Solitary confinement is another popular but flawed form of punishment. Victoria Law, a freelance author who reports frequently on the prison system, said isolating prisoners for long periods of time can have a detrimental impact.
“[They] are not able to cause physical harm, but what the administration is not talking about is the harm that isolation can do to a person’s mental, physical and emotional health,” Law said. “It’s an easier way to keep control, but it’s very much designed to incapacitate.”
The Scientific American noted in 2013 that those kept in isolation suffer from hypersensitivity to light, paranoia and hallucinations. In addition, the site also found that in 2007, 69 percent of prisoners in Washington state who were released directly from solitary confinement were back in prison within three years. Conversely, the rate of recidivism was lower for those who were allowed to integrate back into the prison community before being released.
To combat the brutality of prisons and high rates of incarceration and recidivism, it is necessary to take a closer look at alternative structures that are based around ideas of rehabilitation, not punishment.
According to the NIJ, there are a plethora of benefits reaped by prisoners who receive the appropriate amount of rehabilitative attention behind bars. Those who are allowed to earn a high school equivalency diploma and receive vocational skills are more likely to get a job and earn higher wages after their release than prisoners who do not. In terms of effectiveness, methods like isolation and physical punishment were also reported by the NIJ to have been less effective at reducing recidivism rates than community service, drug and alcohol programs and employment workshops.
These rehabilitative programs are similar to methods of “restorative justice” which are used in 80 countries around the world, according to a 2005 paper by the Centre for Justice and Reconciliation. Norway, in particular, has a robust restorative justice program. Humane prison conditions, reduced sentences and the transformation of prisoners are the objectives of Norway’s criminal justice system, according to a Business Insider article from 2014. In this system, inmates are given responsibilities such as cooking and cleaning to better prepare them for life after prison. Restorative justice programs also include surprising elements such as friendly relationships between guards and inmates. While it may sound like a liberal fantasy that could never possibly satisfy the need for repentance, according to Business Insider, Norway boasts one of the lowest incarceration rates at just 75 for every 100,000 people, a far cry from the 737 per 100,000 jailed in the U.S.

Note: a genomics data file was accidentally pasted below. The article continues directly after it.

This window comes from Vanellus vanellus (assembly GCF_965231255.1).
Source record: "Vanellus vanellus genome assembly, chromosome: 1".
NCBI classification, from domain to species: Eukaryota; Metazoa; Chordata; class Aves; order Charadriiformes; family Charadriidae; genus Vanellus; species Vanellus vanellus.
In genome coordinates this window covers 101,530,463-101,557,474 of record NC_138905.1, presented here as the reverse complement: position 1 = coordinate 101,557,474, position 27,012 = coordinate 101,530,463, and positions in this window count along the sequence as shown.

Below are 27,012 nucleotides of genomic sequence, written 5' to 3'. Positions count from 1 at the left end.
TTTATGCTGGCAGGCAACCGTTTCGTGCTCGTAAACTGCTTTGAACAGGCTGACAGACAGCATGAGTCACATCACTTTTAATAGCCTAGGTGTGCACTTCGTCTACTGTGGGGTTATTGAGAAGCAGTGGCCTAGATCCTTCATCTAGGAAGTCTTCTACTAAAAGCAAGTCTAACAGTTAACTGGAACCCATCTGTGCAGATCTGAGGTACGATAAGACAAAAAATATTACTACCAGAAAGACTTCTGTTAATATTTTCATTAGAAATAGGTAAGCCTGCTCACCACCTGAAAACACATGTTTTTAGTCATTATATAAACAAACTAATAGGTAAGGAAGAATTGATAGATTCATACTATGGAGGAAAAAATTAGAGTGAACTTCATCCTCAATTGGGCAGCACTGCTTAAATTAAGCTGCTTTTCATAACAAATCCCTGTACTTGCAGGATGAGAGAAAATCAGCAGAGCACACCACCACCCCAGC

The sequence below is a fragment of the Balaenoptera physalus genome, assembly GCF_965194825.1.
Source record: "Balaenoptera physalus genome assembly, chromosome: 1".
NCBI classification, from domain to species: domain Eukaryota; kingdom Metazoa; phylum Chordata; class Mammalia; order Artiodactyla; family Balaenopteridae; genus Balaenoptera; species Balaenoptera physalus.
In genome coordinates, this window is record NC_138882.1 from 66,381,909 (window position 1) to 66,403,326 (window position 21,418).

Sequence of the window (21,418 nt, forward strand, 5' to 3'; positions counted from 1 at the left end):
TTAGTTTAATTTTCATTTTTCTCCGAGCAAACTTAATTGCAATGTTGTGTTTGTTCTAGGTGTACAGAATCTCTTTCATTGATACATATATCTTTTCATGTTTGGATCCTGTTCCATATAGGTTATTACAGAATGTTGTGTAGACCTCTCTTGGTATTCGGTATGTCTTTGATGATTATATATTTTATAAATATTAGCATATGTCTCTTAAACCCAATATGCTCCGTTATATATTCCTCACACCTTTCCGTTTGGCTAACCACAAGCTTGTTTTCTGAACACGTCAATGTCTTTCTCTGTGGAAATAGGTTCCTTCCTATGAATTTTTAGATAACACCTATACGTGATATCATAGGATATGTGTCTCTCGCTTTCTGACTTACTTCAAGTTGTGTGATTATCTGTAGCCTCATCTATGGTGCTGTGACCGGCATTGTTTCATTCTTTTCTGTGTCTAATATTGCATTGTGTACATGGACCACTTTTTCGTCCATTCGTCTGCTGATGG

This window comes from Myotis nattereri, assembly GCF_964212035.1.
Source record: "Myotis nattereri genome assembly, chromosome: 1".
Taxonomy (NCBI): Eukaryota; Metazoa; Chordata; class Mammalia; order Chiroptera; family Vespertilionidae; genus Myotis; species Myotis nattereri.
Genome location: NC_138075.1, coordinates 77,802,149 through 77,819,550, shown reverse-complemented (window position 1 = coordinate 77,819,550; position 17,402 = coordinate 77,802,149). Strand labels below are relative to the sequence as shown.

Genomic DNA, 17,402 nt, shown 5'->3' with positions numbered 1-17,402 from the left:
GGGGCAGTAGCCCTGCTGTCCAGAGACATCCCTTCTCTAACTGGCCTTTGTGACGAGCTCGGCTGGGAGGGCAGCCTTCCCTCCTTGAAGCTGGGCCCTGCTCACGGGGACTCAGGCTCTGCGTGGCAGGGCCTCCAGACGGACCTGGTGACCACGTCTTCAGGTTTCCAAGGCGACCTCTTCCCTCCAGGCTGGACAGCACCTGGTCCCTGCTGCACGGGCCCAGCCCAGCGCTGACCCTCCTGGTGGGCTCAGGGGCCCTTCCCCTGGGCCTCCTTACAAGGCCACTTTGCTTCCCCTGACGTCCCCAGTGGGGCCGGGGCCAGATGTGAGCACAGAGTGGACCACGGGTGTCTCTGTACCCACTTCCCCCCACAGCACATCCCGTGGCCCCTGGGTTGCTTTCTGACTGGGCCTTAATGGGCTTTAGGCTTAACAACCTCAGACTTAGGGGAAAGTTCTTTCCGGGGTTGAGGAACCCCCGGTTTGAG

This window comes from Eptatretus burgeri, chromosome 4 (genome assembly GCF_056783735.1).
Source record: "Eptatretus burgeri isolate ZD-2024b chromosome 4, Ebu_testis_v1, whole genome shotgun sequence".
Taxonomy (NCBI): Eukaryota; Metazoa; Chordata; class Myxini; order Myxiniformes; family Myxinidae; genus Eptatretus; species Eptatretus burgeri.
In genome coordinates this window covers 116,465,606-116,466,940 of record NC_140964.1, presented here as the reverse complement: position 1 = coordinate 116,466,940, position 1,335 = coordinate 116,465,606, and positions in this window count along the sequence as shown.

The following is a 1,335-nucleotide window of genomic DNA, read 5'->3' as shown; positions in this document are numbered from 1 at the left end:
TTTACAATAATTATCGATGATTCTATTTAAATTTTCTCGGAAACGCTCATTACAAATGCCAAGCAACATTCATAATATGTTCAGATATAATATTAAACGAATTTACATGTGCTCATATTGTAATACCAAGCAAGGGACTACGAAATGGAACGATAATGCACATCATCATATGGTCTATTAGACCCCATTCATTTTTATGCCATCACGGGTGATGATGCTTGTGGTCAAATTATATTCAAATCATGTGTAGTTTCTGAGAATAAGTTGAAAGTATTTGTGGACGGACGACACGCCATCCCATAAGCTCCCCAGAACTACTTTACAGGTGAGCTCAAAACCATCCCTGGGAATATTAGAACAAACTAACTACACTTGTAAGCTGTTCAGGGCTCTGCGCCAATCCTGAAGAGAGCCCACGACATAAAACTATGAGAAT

The mindful treatment of Norway’s prisoners is something the U.S. could certainly learn from. Implementing a similar scheme in American prisons could bring about a reduction in incarceration rates and a better general well-being of inmates as they re-enter society, giving them a higher chance of staying out of prison.
Certainly, some people belong behind bars. Yet, when it comes to locking people up with increasingly obscure cause, the end result — a prisoner coming back to the same row of cells every few years — seems to be a waste of time, money and energy. With a change in tactic and structure, social rehabilitation could be reintegrated into prisons for the benefit of those involved, providing them with a better future.
Catherine Colgan is a first-year exploratory major who had Orange is the New Black playing on repeat while writing this article. You can reach them at firstname.lastname@example.org.